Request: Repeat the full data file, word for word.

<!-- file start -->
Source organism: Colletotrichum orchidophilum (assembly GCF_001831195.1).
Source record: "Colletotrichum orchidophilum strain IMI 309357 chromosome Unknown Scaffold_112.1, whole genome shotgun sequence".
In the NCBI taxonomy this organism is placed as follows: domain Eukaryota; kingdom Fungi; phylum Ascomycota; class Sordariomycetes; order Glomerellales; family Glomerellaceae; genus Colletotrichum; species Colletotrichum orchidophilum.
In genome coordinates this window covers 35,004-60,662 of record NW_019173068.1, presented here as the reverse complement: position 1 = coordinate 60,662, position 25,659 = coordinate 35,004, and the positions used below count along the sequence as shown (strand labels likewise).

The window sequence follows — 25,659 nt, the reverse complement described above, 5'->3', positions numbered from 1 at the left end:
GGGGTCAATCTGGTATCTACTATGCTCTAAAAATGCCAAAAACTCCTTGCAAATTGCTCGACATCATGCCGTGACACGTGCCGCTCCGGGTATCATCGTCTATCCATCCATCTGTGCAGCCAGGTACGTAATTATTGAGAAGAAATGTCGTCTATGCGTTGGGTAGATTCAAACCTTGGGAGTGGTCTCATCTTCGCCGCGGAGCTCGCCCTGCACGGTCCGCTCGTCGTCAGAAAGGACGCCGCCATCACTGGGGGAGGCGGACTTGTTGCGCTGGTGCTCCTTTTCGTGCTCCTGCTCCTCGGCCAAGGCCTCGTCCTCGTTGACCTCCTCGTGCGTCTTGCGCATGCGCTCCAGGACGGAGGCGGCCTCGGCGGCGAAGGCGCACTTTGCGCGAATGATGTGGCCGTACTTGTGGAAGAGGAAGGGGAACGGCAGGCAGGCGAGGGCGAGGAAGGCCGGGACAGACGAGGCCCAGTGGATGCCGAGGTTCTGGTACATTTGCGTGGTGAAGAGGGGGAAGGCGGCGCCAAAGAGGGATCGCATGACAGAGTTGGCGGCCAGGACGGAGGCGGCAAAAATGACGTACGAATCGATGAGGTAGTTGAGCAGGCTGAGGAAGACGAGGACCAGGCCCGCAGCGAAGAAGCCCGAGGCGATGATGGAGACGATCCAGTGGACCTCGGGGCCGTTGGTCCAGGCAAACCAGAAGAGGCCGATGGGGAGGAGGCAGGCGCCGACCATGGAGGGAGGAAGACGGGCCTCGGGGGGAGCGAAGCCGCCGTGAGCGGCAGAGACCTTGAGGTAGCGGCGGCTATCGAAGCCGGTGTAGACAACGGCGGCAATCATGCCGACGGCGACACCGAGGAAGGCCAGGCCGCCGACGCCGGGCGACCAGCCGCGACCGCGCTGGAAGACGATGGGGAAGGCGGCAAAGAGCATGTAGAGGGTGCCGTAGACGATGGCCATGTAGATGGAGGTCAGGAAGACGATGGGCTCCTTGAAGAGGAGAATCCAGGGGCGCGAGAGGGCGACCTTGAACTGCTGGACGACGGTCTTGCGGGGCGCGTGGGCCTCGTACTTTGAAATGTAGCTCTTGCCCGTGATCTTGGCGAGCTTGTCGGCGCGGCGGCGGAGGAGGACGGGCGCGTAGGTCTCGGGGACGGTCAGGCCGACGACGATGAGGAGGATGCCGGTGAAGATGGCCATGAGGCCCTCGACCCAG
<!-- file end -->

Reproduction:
Source organism: Colletotrichum orchidophilum (assembly GCF_001831195.1).
Source record: "Colletotrichum orchidophilum strain IMI 309357 chromosome Unknown Scaffold_112.1, whole genome shotgun sequence".
In the NCBI taxonomy this organism is placed as follows: domain Eukaryota; kingdom Fungi; phylum Ascomycota; class Sordariomycetes; order Glomerellales; family Glomerellaceae; genus Colletotrichum; species Colletotrichum orchidophilum.
In genome coordinates this window covers 35,004-60,662 of record NW_019173068.1, presented here as the reverse complement: position 1 = coordinate 60,662, position 25,659 = coordinate 35,004, and the positions used below count along the sequence as shown (strand labels likewise).

The window sequence follows — 25,659 nt, the reverse complement described above, 5'->3', positions numbered from 1 at the left end:
GGGGTCAATCTGGTATCTACTATGCTCTAAAAATGCCAAAAACTCCTTGCAAATTGCTCGACATCATGCCGTGACACGTGCCGCTCCGGGTATCATCGTCTATCCATCCATCTGTGCAGCCAGGTACGTAATTATTGAGAAGAAATGTCGTCTATGCGTTGGGTAGATTCAAACCTTGGGAGTGGTCTCATCTTCGCCGCGGAGCTCGCCCTGCACGGTCCGCTCGTCGTCAGAAAGGACGCCGCCATCACTGGGGGAGGCGGACTTGTTGCGCTGGTGCTCCTTTTCGTGCTCCTGCTCCTCGGCCAAGGCCTCGTCCTCGTTGACCTCCTCGTGCGTCTTGCGCATGCGCTCCAGGACGGAGGCGGCCTCGGCGGCGAAGGCGCACTTTGCGCGAATGATGTGGCCGTACTTGTGGAAGAGGAAGGGGAACGGCAGGCAGGCGAGGGCGAGGAAGGCCGGGACAGACGAGGCCCAGTGGATGCCGAGGTTCTGGTACATTTGCGTGGTGAAGAGGGGGAAGGCGGCGCCAAAGAGGGATCGCATGACAGAGTTGGCGGCCAGGACGGAGGCGGCAAAAATGACGTACGAATCGATGAGGTAGTTGAGCAGGCTGAGGAAGACGAGGACCAGGCCCGCAGCGAAGAAGCCCGAGGCGATGATGGAGACGATCCAGTGGACCTCGGGGCCGTTGGTCCAGGCAAACCAGAAGAGGCCGATGGGGAGGAGGCAGGCGCCGACCATGGAGGGAGGAAGACGGGCCTCGGGGGGAGCGAAGCCGCCGTGAGCGGCAGAGACCTTGAGGTAGCGGCGGCTATCGAAGCCGGTGTAGACAACGGCGGCAATCATGCCGACGGCGACACCGAGGAAGGCCAGGCCGCCGACGCCGGGCGACCAGCCGCGACCGCGCTGGAAGACGATGGGGAAGGCGGCAAAGAGCATGTAGAGGGTGCCGTAGACGATGGCCATGTAGATGGAGGTCAGGAAGACGATGGGCTCCTTGAAGAGGAGAATCCAGGGGCGCGAGAGGGCGACCTTGAACTGCTGGACGACGGTCTTGCGGGGCGCGTGGGCCTCGTACTTTGAAATGTAGCTCTTGCCCGTGATCTTGGCGAGCTTGTCGGCGCGGCGGCGGAGGAGGACGGGCGCGTAGGTCTCGGGGACGGTCAGGCCGACGACGATGAGGAGGATGCCGGTGAAGATGGCCATGAGGCCCTCGACCCAG